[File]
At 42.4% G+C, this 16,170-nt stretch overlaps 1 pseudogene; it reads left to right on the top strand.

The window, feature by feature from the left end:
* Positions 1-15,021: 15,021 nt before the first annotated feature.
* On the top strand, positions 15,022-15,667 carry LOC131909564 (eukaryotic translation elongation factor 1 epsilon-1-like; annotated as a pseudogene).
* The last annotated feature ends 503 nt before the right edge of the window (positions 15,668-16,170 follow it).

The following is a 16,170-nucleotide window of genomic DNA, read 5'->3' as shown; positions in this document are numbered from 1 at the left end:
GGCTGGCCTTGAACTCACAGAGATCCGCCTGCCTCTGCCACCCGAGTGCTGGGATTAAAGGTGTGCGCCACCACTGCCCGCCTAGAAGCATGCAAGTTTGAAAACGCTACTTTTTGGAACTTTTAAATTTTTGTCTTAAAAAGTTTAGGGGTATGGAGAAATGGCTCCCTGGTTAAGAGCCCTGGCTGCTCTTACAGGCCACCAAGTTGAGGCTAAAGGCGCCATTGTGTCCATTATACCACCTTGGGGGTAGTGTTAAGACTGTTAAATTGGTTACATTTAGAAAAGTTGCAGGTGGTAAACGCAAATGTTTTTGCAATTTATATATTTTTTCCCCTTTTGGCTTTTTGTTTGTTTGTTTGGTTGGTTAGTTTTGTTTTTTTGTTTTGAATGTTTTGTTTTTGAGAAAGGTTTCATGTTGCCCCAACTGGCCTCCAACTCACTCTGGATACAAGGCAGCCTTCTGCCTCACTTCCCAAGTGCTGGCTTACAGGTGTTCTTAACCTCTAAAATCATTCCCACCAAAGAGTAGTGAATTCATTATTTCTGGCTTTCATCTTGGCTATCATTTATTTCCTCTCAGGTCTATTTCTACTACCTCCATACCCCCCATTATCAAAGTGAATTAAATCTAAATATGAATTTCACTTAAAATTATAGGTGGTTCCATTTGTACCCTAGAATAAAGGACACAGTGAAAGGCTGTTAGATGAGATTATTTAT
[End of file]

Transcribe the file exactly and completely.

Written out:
At 42.4% G+C, this 16,170-nt stretch overlaps 1 pseudogene; it reads left to right on the top strand.

The window, feature by feature from the left end:
* Positions 1-15,021: 15,021 nt before the first annotated feature.
* On the top strand, positions 15,022-15,667 carry LOC131909564 (eukaryotic translation elongation factor 1 epsilon-1-like; annotated as a pseudogene).
* The last annotated feature ends 503 nt before the right edge of the window (positions 15,668-16,170 follow it).

The following is a 16,170-nucleotide window of genomic DNA, read 5'->3' as shown; positions in this document are numbered from 1 at the left end:
GGCTGGCCTTGAACTCACAGAGATCCGCCTGCCTCTGCCACCCGAGTGCTGGGATTAAAGGTGTGCGCCACCACTGCCCGCCTAGAAGCATGCAAGTTTGAAAACGCTACTTTTTGGAACTTTTAAATTTTTGTCTTAAAAAGTTTAGGGGTATGGAGAAATGGCTCCCTGGTTAAGAGCCCTGGCTGCTCTTACAGGCCACCAAGTTGAGGCTAAAGGCGCCATTGTGTCCATTATACCACCTTGGGGGTAGTGTTAAGACTGTTAAATTGGTTACATTTAGAAAAGTTGCAGGTGGTAAACGCAAATGTTTTTGCAATTTATATATTTTTTCCCCTTTTGGCTTTTTGTTTGTTTGTTTGGTTGGTTAGTTTTGTTTTTTTGTTTTGAATGTTTTGTTTTTGAGAAAGGTTTCATGTTGCCCCAACTGGCCTCCAACTCACTCTGGATACAAGGCAGCCTTCTGCCTCACTTCCCAAGTGCTGGCTTACAGGTGTTCTTAACCTCTAAAATCATTCCCACCAAAGAGTAGTGAATTCATTATTTCTGGCTTTCATCTTGGCTATCATTTATTTCCTCTCAGGTCTATTTCTACTACCTCCATACCCCCCATTATCAAAGTGAATTAAATCTAAATATGAATTTCACTTAAAATTATAGGTGGTTCCATTTGTACCCTAGAATAAAGGACACAGTGAAAGGCTGTTAGATGAGATTATTTAT